But given the legacy we have, there are a number of folks who gave the plugin a try a few years ago and possibly had a less than stellar experience. Through the hard work and diligence of so many contributors, WP eCommerce is a very different plugin (and a different project) than it was a few years ago.

Great to hear that you guys are addressing some of the performance issues and streamlining the plugin.

Speaking of code you’re cutting or refactoring, what about integrations? There are several integrations in the core plugin already – do you plan on building more features / integrations into the core plugin, or are you going to take the add-on route for new additions?

To piggy-back on the last question, another thing people aren’t often aware of is that WP eCommerce was one of the first commercial plugins that actually did the Freemium or “Add-On” model. If you look at the codebase circa 2007, you’ll find custom actions and filters scattered throughout from all the way back then. So to speak to this question – yes 🙂 .

I don’t actually see it as an either/or proposition. We choose to align ourselves as closely as possible with the same philosophies as WordPress. When it comes to adding something to core, it has to be something thatn 80%+ of our users will benefit from. We favor decisions over options – while we have a history of TONS of options, we’re working at paring those away in favor of more strategic decisions that help people get their stores up and running more efficiently.

So yes – we’ll absolutely integrate more features into the plugin when it makes sense to – and continue releasing add-ons for features that don’t make sense for core.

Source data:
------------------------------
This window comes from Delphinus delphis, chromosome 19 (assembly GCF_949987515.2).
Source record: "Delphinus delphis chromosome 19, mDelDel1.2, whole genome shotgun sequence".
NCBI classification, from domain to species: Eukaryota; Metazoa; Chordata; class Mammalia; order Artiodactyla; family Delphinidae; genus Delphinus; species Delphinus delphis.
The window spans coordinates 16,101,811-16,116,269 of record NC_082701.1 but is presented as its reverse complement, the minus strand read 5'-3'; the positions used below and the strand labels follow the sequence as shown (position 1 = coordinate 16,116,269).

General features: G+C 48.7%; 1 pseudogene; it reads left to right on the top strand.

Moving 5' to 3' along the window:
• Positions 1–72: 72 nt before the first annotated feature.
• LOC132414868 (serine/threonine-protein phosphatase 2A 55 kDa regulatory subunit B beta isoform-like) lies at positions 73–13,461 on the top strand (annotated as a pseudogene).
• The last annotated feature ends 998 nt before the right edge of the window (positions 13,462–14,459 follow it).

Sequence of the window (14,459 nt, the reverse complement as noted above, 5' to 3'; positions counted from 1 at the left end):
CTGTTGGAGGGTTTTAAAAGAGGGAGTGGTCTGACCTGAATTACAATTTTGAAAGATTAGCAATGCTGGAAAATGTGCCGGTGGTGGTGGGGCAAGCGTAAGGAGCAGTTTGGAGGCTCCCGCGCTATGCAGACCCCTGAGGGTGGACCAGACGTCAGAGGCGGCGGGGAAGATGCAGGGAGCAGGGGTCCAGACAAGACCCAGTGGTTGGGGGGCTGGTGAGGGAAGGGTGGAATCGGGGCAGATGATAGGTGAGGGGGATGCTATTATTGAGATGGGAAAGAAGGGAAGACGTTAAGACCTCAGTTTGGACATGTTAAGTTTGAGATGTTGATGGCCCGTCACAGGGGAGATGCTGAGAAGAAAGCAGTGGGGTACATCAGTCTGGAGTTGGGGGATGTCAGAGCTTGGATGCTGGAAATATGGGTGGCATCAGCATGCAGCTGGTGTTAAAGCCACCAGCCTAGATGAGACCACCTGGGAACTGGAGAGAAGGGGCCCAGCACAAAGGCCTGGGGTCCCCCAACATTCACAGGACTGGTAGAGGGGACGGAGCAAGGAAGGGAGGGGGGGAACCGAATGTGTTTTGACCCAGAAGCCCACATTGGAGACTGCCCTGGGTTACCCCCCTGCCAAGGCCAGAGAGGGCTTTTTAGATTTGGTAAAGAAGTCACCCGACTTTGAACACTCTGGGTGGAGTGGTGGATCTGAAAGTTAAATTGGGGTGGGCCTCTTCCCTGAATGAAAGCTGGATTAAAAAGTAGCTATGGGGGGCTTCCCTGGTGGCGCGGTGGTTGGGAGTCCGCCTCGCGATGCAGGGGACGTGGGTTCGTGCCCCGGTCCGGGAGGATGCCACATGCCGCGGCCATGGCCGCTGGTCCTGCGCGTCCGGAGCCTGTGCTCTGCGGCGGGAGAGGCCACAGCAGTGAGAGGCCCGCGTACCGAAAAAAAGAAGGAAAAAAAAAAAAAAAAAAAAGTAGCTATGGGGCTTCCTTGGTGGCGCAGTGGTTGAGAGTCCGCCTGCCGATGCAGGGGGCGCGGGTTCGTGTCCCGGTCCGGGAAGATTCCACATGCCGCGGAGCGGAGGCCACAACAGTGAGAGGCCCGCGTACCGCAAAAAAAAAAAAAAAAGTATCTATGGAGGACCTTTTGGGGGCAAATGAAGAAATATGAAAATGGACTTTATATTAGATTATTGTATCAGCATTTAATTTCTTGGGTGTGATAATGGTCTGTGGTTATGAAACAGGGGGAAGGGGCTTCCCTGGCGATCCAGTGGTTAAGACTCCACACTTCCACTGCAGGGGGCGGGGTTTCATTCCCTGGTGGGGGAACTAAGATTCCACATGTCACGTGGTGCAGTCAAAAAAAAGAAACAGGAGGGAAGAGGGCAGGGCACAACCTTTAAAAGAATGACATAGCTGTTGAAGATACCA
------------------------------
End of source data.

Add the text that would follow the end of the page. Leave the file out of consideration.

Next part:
There are a couple of big releases coming up. Can you tell us what’s on the roadmap? What are you excited about building?

Yeah, we’ve got a minor release and a major release coming up pretty quickly that we’re really excited about. The minor release, 3.8.14, introduces a lot of great enhancements and fixes. We’ve streamlined a lot of the product editing UI, resolved a ton of edge case shipping issues for external shipping rates, improved our customer meta data architecture – and a TON more! It’ll will be quite the effort to even write the change log. 🙂

For 3.9 – it’s actually going to be quite the revolutionary release for us. One of the oldest, most frustrating areas of our codebase has been our entire theming process and all the code surrounding it. We’ve invested a TON of effort, energy and resources into a completely new theme engine that will be deployed with 3.9. We’re as excited about this as we have been about anything. The entire theme engine has been crafted around the latest research in usability – so on a default theme, right out the door, you’ll have one of the most usable eCommerce workflows of any eCommerce site out there. From a development perspective, crafting themes for the new theme engine will be a night and day experience when compared to the current theme engine. There is a load of other stuff going into (and coming out of) core for 3.9 – so we’re incredibly excited about what that will all look like.